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None of us are getting any younger. And the truth is, as we age, we end up spending more time on body maintenance than our younger selves did. Along the way, most of us learn to identify and fine-tune what keeps us in our optimal health zone.

The benefit of all those years as they add up? We acquire a certain level of body wisdom.

Still, it’s a good thing that science is almost as keen on aging-related topics as we are. Case in point? The Journal of Gerontology’s recent study on age-related bone loss.

CoQ10 capsulesLooking at the specialized tissue that supports our teeth – the alveolar bone – the authors evaluated the effect of a life-long low coenzyme Q10 dosage along with one of two types of unsaturated fat based diets: polyunsaturated (omega-6), or monounsaturated (omega-6/omega-3 ratio).

Need a quick primer on omega-6 vs. omega-3 fatty acids? Here you go.

Fats are a hot topic these days. Much of what folks have believed over the last 40 years is being turned on its head. In 2013, the British Medical Journal stunned with a study that showed that “replacing saturated animal fats with omega-6 polyunsaturated vegetable fats is linked to an increased risk of death among patients with heart disease.”

And the American Heart Association was left scratching its head.

It’s not that omega-6 fatty acids are “bad” in and of themselves.. But they must be in a balanced ratio with omega-3 fatty acids for optimal health.

Similarly, saturated fats are turning out to be not at all the demon that the mainstream medical industry has made them out to be. In fact, a diet too high in polyunsaturated fatty acids and too low in saturated fats may actually cause oxidative damage to weak cell membranes.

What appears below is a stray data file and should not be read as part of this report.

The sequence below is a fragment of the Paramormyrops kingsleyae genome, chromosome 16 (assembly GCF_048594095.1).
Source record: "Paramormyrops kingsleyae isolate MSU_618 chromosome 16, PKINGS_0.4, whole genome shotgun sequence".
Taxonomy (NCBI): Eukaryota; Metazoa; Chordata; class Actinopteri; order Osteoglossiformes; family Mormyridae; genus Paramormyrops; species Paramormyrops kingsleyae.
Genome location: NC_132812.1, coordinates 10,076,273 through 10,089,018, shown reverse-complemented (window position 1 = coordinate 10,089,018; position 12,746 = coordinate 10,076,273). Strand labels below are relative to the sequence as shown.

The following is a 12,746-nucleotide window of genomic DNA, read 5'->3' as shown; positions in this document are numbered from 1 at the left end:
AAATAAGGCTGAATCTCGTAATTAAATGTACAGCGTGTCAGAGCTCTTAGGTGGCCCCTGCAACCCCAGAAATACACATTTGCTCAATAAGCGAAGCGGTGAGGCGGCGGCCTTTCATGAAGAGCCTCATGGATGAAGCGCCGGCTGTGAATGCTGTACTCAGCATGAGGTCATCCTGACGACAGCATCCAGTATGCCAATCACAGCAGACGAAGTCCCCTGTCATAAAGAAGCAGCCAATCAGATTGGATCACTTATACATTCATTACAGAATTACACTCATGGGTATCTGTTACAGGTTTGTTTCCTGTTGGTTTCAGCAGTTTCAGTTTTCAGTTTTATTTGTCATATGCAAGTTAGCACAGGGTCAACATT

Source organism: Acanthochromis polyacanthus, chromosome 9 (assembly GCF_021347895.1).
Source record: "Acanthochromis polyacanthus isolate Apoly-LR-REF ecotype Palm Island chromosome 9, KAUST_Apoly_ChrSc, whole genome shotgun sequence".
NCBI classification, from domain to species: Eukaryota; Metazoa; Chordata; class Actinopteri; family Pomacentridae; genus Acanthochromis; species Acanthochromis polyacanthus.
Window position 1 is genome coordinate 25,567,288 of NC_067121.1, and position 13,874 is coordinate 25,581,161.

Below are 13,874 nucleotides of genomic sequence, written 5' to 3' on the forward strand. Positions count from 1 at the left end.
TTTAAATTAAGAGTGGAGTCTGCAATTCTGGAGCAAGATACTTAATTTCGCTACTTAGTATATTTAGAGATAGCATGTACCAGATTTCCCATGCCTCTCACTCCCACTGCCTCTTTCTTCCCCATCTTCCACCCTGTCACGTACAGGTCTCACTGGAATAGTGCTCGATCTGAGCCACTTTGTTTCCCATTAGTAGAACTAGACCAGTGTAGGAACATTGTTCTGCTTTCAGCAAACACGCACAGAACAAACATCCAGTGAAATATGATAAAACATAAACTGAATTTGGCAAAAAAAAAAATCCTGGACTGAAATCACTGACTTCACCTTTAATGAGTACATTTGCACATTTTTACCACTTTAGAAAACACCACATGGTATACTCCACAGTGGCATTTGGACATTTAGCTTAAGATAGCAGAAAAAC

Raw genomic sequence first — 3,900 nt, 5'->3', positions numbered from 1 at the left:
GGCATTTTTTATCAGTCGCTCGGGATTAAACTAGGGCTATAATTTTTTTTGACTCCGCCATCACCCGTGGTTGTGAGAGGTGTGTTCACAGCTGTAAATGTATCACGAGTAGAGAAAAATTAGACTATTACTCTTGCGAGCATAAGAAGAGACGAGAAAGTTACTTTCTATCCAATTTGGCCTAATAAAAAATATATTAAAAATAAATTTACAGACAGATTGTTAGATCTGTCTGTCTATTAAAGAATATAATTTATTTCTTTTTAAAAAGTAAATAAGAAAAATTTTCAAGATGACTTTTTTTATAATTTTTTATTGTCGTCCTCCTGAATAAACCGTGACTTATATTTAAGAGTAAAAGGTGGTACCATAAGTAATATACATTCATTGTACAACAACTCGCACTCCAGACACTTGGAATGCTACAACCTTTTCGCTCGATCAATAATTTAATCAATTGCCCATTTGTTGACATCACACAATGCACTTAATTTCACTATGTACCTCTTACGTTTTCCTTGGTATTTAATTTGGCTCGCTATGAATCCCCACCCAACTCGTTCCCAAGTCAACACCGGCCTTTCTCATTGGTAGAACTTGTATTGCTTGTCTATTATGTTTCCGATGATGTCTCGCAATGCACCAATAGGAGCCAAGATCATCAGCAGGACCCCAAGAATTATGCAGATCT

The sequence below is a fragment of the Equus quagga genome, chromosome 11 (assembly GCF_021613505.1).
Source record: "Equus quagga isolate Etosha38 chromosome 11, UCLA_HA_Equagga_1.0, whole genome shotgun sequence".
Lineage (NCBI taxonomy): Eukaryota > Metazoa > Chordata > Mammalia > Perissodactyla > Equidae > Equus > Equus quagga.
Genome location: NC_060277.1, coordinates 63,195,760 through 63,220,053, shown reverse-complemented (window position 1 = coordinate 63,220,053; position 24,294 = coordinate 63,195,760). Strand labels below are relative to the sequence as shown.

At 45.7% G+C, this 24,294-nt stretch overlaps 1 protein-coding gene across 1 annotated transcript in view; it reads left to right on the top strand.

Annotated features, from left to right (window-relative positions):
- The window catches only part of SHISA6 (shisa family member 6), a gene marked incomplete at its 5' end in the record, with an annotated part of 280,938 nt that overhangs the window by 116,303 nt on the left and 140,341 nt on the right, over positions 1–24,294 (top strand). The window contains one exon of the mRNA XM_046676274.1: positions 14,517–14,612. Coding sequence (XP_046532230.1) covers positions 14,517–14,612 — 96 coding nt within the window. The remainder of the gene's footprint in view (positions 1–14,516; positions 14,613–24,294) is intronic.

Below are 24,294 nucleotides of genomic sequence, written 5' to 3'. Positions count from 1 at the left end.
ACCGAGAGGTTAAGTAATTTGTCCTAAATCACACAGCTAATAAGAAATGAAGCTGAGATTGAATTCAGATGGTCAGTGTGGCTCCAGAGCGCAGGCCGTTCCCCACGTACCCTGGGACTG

In addition to heart disease, a high level of omega-6 fatty acids has also been correlated with bone loss and periodontal disease. Turns out, when it comes to your body’s ability to remodel its bone, too much omega-6 diminishes your ability to produce prostaglandin. Prostaglandin is critical to bone development.

And this is where our CoQ10 study comes in.

Results [showed] that exacerbated age-related alveolar bone loss previously associated to n-6 polyunsaturated fatty acid diet was attenuated by coenzyme Q10.

In other words, CoQ10 may mitigate the bone damage seen with high omega-6 diet. Gene expression analysis suggested that CoQ10 might increase that little powerhouse in your cells known as your mitochondria, restoring their ability to adapt to aging in gingival cells. This is likely due to an increase cell turnover and better oxidative and respiratory balance.

Considering that the typical American diet contains up to 25 times more omega-6 fatty acids than omega-3s, increasing CoQ10 intake could help a lot of people. But considering how badly it tends to drag down health overall, adjusting diet so you get a more balanced intake of omega-6 and omega-3 seems the more sensible route for long-term health and well-being.

However you approach your body’s maintenance, remember that reaching your goals requires daily habits that support the outcome you desire. When it comes to oral health, the daily habit of good nutrition combined with effective brushing and flossing techniques go a long way to keeping you at the level you consider to be optimal for you.

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